Dabney and Jonathan Stark were the only double figure scorers for Tulane, scoring twelve and fifteen points respectively on 11 of 26 shooting from the field.  The rest of the Green Wave shot 11 of 32 from the field.

The second game of the tripleheader featured a local battle between Hofstra, my long time home as a student and as an administrator, and LIU Brooklyn.  The Pride came into the game with their first losing streak of the season after winning seven of their first nine games.  They lost at Columbia and followed that up with a loss at home to LaSalle.  Meanwhile, the Blackbirds had won four games in a row after losing their first seven games.  One streak was guaranteed to continue at the end of this game.

The start of this game somewhat mirrored the start of the first game.  LIU Brooklyn came out the aggressor and took a 7-5 lead.  After Dion Nesmith tied the game at seven, both teams went scoreless for the next three minutes.  Finally, Moussa Kone would hit on a layup to put Hofstra in front to stay, 9-7.   Gerrell Martin hit a three pointer to cut the Pride lead to one, 11-10, with a little under twelve minutes left in the half.

From there it was all Hofstra, as the Pride outscored the Blackbirds 34-15 the rest of the half.   Ameen Tanksley did most of the damage, scoring fifteen first half points, thirteen of which came over the final eight minutes and seven seconds of the first half.   His jumper with forty seconds in the half gave Hofstra a 45-25 halftime lead.  For the second game in a row, a team took a twenty point or more lead into the half.

LIU Brooklyn showed more life than Tulane did after halftime, as the Blackbirds outscored the Pride 12-4 over the first three plus minutes of the second half.  Martin Hermannsson, part of LIU Brooklyn's dynamic Iceland freshman duo, along with Elvar Fridriksson, assisted on two straight baskets.  The second of which, a layup by Iverson Fleming, cut the Hofstra lead to twelve, 49-37.

But Hofstra had their dynamic duo of their own in Tanksley and point guard Juan'ya Green.  Green assisted on Tanksley's three pointer to start a 10-0 spurt over the span of about three minutes.  Moussa Kone's layup capped the spurt, which put the Pride up 59-37.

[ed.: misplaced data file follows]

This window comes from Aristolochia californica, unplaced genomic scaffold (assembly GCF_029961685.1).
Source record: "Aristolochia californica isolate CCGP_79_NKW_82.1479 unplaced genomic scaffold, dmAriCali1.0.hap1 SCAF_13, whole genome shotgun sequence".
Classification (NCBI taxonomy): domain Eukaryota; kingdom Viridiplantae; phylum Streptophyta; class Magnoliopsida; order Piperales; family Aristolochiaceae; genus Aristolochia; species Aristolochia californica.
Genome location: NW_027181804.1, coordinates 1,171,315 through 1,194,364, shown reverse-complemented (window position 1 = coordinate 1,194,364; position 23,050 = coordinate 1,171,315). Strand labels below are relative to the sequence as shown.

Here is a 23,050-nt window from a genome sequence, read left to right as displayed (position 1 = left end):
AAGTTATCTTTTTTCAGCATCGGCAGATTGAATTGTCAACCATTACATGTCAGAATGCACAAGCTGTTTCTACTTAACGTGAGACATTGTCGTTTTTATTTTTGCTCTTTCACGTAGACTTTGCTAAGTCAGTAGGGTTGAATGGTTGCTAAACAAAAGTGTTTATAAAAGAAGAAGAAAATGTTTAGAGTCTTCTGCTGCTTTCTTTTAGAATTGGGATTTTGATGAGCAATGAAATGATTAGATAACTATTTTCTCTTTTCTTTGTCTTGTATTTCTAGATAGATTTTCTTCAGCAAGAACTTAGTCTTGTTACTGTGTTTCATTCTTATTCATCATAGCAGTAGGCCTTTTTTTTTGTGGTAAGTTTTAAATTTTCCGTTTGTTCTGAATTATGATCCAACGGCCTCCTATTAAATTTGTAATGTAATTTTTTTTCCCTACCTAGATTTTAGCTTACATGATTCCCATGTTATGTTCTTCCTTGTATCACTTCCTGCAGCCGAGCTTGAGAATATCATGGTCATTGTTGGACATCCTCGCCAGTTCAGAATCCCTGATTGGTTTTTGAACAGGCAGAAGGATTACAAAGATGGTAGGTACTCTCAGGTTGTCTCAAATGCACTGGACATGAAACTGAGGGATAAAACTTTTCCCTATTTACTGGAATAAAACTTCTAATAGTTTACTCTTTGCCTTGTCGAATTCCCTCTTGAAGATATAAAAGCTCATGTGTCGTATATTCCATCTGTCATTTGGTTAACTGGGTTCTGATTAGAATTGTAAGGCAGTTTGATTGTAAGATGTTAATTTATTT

From there, LIU Brooklyn would only get as close as fifteen, 70-55 with a little over six minutes left.  From there, the dynamic duo of Tanksley and Green would seal the deal, as they led Hofstra on a 14-0 run, capped again by another assist by Green, this time on a three pointer by Bernardi to make the score 84-55.

This resulted in a huge roar from the Hofstra crowd.  But the roar was not a result of Bernardi's three.  The Pride faithful had been keeping track of Green's stats on the scoreboard.  Green easily had over double digits in points by scoring the first two baskets of the second half for Hofstra.   Then he grabbed his tenth rebound with a little over three minutes left.

But what Green is really known for is being an assist machine, as he averages nearly seven assists per game.  When he fed Bernardi for the three, he had a triple double, 15 points, 10 rebounds and 10 assists.  It was the first time in Hofstra program history that a player had a triple double in a game.  When you think of all the Hofstra greats including Rich Laurel, Speedy Claxton, Loren Stokes, Antoine Agudio and Charles Jenkins, none of them ever had a triple double.  Green is the first.

Hofstra would go for the 88-62 win over LIU Brooklyn.   The Pride shot over fifty percent from the field, including a smoldering 14 of 27 from beyond the arc.  Tanskley led the long range assault as he scored a career high 32 points on 12 of 20 shooting from the field.  He also added eight rebounds, as the Pride outrebounded the Blackbirds 45-33.  Nesmith added thirteen points off the bench, while Bernardi added twelve points, all from beyond the arc.

For LIU Brooklyn, Nura Zanna led the way with fourteen points and nine rebounds.  Fleming added thirteen points off the bench and Joel Hernandez added another ten off the pine for the Blackbirds.  LIU Brooklyn was held to thirty five percent shooting, including 7 of 24 from three point land.

After the Hofstra game ended, Tieff and I headed out of Barclays.  There was still the third game between Loyola-Maryland and Fairfield.  But the Stags would be left to deal with the Evil Black Curtain on their own.  It was time to head back to Long Island for our traditional Dairy Queen Victory Blizzard at the newest DQ franchise in Levittown.    Nothing like a DQ Blizzard, especially after a win for the alma mater.